Things look better when considering admin relations that also have a postal code meta tag:

Switzerland Admin Relations with Postal Code in Switzerland
Switzerland Admin Relations with Postal Code in Switzerland

The shape of the areas are actually the administrative districts but someone has added the extra postal code attribute to them. The way the postal system is setup in Switzerland and Austria, this somewhat works but in the vast majority of cases the administrative region and postal code region are actually not the same. For example, in larger cities there is a single level-8 admin boundary for the whole city although it contains multiple postal codes, so adding a postal code to the admin boundary cannot be correct.

Voronoi Diagrams

One fairly obvious idea to reconstruct the postal code areas is to take data points where we know both the location and the postal code and then associate each part of the map with the closest know point. This is know as a Voronoi diagram and there are algorithms to compute such a diagram efficiently. By merging cells with the same postal code, we can get something that mimics the postal code areas.

The easiest source of data points is Openstreetmap itself. If we take all the buildings and points of interests (churches, memorials, …) that have a postal code attribute, we get the following map:

Switzerland Buildings and Points of Interest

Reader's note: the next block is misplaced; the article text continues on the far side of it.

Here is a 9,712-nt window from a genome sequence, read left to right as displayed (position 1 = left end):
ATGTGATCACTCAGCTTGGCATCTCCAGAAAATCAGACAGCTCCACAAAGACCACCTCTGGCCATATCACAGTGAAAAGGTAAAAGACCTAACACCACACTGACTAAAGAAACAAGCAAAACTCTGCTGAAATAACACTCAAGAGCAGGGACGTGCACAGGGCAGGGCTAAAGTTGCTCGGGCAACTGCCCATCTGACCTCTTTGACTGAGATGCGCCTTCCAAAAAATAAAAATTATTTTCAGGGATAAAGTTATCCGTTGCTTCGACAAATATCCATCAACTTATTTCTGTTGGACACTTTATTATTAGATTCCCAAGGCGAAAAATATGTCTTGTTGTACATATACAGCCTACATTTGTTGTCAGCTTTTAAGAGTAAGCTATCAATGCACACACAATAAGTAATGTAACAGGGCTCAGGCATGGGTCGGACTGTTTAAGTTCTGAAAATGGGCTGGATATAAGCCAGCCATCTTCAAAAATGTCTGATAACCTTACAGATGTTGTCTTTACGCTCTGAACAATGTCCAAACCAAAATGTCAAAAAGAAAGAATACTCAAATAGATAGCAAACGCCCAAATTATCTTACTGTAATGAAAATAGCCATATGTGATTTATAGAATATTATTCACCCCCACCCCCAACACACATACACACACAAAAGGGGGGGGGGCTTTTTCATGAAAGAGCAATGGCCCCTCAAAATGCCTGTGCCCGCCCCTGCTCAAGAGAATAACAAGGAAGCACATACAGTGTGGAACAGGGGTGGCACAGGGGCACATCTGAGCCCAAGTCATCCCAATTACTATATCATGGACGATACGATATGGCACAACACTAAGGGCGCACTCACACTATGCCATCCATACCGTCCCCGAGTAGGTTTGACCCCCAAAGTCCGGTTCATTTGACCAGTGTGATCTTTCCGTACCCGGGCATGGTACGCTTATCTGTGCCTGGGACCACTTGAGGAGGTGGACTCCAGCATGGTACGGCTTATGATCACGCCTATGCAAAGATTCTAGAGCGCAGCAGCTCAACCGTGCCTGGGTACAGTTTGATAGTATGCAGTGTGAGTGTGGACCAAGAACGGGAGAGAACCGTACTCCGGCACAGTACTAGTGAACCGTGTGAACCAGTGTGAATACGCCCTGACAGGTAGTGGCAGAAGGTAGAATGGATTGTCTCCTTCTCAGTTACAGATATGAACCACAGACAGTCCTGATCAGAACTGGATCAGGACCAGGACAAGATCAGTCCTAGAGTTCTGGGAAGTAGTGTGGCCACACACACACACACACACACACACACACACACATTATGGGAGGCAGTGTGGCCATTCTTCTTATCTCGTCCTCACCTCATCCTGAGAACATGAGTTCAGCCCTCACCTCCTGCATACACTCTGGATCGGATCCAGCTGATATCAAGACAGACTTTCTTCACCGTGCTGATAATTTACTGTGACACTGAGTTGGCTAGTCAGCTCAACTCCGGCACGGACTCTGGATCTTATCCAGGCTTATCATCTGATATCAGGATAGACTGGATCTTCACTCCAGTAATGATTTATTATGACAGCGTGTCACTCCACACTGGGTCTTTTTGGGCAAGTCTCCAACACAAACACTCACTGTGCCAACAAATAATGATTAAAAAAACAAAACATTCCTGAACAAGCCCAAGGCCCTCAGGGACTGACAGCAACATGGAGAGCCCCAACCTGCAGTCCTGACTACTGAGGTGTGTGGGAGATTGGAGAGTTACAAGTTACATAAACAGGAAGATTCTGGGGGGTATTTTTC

Switzerland Buildings and Points of Interest with a postal code

Note that this is already filtered against a list of known, valid postal codes. There is a garbage in Openstreetmap where someone has used the postal code attribute but entered additional whitespace, added to many digits, etc.

Calculating the Voronoi Diagram and merging cells produces the following result:

Merged voronoi cells for Switzerland

This is actually not bad. Not bad at all! There are a couple dozens of cases where someone has incorrectly tagged a building or POI, but that is fixable. I’ll probably just do a lookup table where I take the OSM-ID as source and enter what the correct value would have been. One nice property is that the density in data points is higher in large cities, which is also where having precise postal code boundaries has the highest importance.

But doing an inverse check reveals a problem: For approx. 10-15% of the valid postal codes, OSM has fewer than ten data points. This might or might not be a problem because in sparsely populated areas, a single data point can cover a whole village and where exactly the boundary between two postal codes lies is not really important because there is “empty” space (e.g. mountains, forests, …) between the villages.